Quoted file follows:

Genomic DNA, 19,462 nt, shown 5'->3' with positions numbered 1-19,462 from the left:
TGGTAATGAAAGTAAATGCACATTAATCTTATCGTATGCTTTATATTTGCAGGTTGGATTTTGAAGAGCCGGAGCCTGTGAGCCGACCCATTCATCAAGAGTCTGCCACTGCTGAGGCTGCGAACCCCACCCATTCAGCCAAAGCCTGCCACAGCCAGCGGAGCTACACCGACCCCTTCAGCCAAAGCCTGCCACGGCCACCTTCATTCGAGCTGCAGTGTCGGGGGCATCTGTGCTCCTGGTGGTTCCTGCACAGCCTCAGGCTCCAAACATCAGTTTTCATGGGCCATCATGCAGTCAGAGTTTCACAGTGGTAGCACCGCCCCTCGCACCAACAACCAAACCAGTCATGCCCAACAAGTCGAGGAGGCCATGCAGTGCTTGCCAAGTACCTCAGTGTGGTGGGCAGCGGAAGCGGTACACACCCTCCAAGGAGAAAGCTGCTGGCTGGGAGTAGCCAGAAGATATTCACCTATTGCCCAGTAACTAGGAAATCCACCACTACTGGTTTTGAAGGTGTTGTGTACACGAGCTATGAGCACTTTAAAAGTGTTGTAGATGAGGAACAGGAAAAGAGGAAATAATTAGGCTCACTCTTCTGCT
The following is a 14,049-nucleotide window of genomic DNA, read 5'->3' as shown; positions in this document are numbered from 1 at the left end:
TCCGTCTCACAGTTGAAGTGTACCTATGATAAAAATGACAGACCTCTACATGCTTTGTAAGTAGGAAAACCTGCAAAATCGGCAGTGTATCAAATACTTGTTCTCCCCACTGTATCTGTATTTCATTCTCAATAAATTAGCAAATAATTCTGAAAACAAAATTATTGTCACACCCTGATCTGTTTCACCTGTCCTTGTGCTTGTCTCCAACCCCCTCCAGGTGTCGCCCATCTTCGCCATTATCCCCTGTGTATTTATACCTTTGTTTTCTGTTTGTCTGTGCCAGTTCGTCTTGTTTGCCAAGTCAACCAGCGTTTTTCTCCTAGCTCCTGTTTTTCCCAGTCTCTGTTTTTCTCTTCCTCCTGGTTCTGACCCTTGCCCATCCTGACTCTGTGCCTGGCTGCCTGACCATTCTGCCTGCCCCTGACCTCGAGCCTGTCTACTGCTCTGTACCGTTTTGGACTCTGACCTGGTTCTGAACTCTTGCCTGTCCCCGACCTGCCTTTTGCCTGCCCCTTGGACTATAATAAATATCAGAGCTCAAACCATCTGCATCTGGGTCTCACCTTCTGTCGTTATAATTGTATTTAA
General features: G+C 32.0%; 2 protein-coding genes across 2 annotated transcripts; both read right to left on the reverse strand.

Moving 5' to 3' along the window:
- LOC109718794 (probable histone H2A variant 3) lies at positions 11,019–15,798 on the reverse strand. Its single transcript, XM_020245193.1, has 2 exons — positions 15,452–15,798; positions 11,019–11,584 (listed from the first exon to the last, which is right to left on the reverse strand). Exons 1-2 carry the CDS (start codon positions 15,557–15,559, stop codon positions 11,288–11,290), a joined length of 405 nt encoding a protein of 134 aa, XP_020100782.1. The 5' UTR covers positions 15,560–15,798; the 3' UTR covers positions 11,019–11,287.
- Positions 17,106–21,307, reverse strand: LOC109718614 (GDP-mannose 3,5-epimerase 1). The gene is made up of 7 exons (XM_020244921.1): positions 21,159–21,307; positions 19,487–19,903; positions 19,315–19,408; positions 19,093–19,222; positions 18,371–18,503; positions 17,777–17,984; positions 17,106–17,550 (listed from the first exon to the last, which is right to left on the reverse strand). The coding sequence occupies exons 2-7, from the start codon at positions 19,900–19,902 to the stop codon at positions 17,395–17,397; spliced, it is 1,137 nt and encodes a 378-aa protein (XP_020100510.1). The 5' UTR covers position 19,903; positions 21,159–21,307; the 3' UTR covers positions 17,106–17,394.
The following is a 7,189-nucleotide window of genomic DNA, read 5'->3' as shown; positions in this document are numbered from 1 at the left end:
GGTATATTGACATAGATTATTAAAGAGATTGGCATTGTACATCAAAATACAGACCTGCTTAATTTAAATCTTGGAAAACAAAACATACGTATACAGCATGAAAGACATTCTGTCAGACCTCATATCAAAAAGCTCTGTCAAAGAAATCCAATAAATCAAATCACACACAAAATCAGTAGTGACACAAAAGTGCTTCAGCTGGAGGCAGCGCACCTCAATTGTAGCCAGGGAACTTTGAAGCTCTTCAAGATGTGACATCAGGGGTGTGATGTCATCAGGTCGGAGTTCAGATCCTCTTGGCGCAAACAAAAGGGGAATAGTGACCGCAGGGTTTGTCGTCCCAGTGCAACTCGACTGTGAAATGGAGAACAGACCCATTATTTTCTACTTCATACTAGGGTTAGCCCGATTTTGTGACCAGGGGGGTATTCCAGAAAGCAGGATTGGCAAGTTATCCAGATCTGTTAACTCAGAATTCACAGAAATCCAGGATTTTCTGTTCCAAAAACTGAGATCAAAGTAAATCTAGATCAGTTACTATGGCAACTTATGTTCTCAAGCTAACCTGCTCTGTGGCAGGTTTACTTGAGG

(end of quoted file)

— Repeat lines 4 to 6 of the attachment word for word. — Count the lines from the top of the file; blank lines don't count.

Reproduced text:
TCCGTCTCACAGTTGAAGTGTACCTATGATAAAAATGACAGACCTCTACATGCTTTGTAAGTAGGAAAACCTGCAAAATCGGCAGTGTATCAAATACTTGTTCTCCCCACTGTATCTGTATTTCATTCTCAATAAATTAGCAAATAATTCTGAAAACAAAATTATTGTCACACCCTGATCTGTTTCACCTGTCCTTGTGCTTGTCTCCAACCCCCTCCAGGTGTCGCCCATCTTCGCCATTATCCCCTGTGTATTTATACCTTTGTTTTCTGTTTGTCTGTGCCAGTTCGTCTTGTTTGCCAAGTCAACCAGCGTTTTTCTCCTAGCTCCTGTTTTTCCCAGTCTCTGTTTTTCTCTTCCTCCTGGTTCTGACCCTTGCCCATCCTGACTCTGTGCCTGGCTGCCTGACCATTCTGCCTGCCCCTGACCTCGAGCCTGTCTACTGCTCTGTACCGTTTTGGACTCTGACCTGGTTCTGAACTCTTGCCTGTCCCCGACCTGCCTTTTGCCTGCCCCTTGGACTATAATAAATATCAGAGCTCAAACCATCTGCATCTGGGTCTCACCTTCTGTCGTTATAATTGTATTTAA
General features: G+C 32.0%; 2 protein-coding genes across 2 annotated transcripts; both read right to left on the reverse strand.

Moving 5' to 3' along the window: